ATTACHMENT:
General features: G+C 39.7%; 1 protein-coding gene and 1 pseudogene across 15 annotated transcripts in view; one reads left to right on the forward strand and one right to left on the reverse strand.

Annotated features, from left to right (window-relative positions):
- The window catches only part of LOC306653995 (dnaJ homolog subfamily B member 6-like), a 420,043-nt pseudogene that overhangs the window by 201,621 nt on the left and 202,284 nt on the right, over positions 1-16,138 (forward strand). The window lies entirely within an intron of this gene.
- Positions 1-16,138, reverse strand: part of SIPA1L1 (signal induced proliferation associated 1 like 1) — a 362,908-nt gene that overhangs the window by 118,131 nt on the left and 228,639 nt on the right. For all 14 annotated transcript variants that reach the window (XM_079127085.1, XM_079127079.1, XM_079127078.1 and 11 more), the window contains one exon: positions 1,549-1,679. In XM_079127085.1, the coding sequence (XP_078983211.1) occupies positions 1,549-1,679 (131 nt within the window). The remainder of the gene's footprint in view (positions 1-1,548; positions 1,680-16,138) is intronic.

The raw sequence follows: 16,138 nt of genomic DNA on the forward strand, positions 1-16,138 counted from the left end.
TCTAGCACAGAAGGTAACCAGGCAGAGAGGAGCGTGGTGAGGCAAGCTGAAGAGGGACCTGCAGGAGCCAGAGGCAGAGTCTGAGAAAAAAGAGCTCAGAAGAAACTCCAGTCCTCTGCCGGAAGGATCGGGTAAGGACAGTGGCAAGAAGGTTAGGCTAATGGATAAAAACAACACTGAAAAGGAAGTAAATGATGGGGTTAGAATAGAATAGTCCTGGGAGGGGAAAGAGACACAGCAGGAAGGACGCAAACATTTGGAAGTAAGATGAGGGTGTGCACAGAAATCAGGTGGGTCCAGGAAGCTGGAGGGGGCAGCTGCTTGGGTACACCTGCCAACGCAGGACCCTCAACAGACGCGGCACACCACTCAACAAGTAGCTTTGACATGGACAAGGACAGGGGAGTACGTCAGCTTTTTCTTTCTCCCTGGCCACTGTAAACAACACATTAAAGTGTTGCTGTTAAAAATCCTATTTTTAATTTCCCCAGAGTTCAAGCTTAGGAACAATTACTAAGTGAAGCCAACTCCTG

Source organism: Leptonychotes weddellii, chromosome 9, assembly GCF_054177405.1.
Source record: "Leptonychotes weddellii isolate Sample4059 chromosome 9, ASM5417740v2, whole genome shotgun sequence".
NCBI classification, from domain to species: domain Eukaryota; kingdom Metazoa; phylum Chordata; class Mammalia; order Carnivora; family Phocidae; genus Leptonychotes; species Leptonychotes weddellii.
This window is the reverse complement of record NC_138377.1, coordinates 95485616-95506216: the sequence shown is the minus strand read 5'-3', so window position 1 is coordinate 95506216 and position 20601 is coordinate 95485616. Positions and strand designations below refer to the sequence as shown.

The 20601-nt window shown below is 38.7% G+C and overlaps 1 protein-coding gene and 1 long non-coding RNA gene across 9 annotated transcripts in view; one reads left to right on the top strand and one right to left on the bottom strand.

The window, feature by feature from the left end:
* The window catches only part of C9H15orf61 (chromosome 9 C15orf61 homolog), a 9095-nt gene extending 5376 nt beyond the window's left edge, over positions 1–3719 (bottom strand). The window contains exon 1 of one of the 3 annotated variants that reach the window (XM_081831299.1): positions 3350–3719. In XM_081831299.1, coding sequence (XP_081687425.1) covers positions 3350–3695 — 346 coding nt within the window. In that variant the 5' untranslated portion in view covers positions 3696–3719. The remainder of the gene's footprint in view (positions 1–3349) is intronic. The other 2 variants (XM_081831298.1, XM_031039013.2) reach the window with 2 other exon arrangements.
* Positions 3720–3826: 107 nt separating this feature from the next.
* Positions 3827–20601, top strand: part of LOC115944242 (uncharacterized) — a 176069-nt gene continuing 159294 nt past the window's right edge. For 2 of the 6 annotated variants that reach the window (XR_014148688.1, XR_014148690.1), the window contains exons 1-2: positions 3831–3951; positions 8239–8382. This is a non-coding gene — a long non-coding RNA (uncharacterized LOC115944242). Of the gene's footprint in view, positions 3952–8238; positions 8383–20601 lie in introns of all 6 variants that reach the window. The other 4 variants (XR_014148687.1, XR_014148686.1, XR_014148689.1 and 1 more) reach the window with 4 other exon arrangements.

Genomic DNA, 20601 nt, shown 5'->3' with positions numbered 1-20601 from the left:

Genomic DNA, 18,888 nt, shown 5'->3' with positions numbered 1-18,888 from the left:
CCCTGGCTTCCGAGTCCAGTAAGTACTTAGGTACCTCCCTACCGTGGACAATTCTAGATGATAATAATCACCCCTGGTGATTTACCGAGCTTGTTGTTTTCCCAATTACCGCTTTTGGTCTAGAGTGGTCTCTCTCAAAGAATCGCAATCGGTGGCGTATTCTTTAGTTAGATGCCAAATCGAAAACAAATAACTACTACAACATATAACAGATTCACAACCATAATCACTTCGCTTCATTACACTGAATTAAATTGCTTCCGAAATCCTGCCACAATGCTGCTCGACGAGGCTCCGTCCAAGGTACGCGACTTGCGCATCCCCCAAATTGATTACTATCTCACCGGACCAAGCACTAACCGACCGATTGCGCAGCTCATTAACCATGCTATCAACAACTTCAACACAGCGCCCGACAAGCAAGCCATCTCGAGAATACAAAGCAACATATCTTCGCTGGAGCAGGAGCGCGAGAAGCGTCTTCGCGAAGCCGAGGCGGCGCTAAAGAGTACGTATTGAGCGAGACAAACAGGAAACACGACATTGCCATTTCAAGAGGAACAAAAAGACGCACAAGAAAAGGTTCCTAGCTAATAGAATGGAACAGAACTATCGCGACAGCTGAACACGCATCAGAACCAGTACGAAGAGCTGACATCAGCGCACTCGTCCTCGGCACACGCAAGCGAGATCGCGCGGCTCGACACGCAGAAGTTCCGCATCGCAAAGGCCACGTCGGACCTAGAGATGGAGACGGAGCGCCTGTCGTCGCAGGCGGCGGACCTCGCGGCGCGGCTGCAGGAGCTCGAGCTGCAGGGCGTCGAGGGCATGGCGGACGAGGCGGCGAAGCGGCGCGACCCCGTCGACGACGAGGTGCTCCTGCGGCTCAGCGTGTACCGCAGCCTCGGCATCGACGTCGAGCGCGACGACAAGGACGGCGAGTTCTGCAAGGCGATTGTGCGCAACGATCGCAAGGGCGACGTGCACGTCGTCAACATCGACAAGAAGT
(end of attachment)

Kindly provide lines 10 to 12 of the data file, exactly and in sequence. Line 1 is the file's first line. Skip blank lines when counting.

This window is the reverse complement of record NC_138377.1, coordinates 95485616-95506216: the sequence shown is the minus strand read 5'-3', so window position 1 is coordinate 95506216 and position 20601 is coordinate 95485616. Positions and strand designations below refer to the sequence as shown.

The 20601-nt window shown below is 38.7% G+C and overlaps 1 protein-coding gene and 1 long non-coding RNA gene across 9 annotated transcripts in view; one reads left to right on the top strand and one right to left on the bottom strand.

The window, feature by feature from the left end: